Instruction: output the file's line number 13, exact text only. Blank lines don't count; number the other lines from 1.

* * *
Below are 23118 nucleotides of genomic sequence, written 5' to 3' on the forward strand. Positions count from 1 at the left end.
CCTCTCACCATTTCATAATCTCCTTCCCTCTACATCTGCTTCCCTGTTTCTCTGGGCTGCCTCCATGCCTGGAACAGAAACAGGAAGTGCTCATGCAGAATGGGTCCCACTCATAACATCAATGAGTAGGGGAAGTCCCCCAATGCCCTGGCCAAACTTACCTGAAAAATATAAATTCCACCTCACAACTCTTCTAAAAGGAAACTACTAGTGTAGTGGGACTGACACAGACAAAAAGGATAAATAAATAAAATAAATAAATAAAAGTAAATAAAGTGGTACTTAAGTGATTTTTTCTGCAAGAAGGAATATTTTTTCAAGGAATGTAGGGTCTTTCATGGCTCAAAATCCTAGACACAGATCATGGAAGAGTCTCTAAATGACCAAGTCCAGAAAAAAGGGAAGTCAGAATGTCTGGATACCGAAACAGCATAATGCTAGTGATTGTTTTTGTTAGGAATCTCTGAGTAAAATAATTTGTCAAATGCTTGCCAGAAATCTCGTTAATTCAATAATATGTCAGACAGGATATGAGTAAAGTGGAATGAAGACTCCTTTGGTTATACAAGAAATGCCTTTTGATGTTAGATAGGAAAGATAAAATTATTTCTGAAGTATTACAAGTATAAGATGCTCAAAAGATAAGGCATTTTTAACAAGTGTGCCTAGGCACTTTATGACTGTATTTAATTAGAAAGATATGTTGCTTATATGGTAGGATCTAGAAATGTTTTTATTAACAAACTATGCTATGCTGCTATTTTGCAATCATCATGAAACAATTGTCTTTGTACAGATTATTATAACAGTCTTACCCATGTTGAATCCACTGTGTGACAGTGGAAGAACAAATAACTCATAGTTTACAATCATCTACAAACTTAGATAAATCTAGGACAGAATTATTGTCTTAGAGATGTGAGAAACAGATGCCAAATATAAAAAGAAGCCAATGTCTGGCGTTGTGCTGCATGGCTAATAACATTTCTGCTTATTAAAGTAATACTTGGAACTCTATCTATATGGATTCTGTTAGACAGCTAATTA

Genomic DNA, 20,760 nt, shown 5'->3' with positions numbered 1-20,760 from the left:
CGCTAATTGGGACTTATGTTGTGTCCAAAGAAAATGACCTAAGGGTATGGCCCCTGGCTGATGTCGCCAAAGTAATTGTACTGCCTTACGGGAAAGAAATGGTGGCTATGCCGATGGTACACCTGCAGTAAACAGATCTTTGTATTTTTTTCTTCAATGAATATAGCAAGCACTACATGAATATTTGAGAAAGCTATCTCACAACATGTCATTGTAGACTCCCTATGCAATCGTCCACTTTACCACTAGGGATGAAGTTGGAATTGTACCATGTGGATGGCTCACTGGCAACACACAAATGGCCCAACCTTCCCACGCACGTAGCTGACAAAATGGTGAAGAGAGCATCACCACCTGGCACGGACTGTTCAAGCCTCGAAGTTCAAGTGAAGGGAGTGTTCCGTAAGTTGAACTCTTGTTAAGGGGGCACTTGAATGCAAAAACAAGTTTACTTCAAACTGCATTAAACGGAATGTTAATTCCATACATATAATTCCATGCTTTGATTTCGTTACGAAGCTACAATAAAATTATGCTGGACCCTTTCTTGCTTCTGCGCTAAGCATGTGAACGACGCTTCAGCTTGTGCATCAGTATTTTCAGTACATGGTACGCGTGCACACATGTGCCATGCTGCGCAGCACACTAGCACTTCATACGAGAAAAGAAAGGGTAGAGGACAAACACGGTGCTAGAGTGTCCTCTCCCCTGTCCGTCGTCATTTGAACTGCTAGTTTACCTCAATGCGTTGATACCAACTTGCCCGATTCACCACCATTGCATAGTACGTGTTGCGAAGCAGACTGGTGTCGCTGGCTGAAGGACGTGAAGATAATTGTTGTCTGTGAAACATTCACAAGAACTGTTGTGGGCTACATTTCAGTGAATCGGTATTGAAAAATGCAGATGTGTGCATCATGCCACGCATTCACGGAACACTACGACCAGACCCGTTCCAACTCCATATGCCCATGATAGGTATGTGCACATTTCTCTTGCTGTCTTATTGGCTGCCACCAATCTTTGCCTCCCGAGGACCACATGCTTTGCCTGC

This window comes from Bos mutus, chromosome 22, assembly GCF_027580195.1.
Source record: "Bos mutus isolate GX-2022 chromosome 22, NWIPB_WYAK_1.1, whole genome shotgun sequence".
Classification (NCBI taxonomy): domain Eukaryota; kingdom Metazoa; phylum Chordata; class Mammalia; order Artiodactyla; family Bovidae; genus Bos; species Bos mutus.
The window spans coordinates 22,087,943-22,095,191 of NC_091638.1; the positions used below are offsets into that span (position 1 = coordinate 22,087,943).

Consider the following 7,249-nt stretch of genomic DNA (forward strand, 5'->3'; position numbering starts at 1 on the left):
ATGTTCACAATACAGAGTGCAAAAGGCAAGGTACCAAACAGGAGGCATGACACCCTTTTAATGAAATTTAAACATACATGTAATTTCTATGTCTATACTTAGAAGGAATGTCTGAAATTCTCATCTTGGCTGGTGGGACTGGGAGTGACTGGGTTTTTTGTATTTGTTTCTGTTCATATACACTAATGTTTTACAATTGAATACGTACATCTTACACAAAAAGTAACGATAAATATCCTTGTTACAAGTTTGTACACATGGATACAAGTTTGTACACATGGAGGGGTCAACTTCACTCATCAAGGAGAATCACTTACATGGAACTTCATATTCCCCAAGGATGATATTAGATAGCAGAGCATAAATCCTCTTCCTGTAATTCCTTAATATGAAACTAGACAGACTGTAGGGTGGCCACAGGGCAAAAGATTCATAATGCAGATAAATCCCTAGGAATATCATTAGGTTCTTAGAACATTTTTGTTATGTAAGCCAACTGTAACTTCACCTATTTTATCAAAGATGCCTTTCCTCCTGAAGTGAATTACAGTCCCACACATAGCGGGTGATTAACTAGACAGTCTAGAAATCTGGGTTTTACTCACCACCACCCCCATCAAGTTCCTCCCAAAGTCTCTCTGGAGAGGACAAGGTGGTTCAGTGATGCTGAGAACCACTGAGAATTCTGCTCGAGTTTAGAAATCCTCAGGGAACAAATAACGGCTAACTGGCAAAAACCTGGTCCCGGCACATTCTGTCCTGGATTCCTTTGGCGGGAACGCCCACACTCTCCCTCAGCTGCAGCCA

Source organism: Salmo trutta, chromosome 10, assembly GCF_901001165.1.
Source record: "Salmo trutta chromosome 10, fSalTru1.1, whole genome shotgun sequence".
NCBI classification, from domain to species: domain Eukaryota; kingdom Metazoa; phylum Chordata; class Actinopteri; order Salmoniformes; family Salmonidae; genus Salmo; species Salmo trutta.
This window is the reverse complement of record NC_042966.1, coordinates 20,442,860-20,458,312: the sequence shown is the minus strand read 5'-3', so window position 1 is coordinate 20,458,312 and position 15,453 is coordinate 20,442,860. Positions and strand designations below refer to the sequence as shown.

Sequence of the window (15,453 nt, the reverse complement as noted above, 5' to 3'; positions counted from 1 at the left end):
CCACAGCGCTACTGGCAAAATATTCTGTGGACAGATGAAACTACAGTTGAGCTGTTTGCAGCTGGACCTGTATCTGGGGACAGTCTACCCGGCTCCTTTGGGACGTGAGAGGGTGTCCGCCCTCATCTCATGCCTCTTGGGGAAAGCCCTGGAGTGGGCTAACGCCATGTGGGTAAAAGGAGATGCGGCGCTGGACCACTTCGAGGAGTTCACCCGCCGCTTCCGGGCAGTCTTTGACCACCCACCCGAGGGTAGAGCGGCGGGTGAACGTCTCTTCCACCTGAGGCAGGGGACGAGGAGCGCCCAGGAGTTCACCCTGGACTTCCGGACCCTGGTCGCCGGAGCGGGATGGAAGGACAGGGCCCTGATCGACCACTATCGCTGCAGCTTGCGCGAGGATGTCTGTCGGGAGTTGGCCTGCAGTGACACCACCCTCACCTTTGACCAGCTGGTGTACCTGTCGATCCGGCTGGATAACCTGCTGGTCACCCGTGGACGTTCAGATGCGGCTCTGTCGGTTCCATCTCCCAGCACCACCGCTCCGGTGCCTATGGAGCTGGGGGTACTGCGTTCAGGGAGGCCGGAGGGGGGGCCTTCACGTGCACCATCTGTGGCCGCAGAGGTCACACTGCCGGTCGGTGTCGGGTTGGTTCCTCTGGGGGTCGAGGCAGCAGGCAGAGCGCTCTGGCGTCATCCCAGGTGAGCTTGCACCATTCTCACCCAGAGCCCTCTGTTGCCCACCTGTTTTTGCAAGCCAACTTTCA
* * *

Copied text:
NCBI classification, from domain to species: domain Eukaryota; kingdom Metazoa; phylum Chordata; class Actinopteri; order Salmoniformes; family Salmonidae; genus Salmo; species Salmo trutta.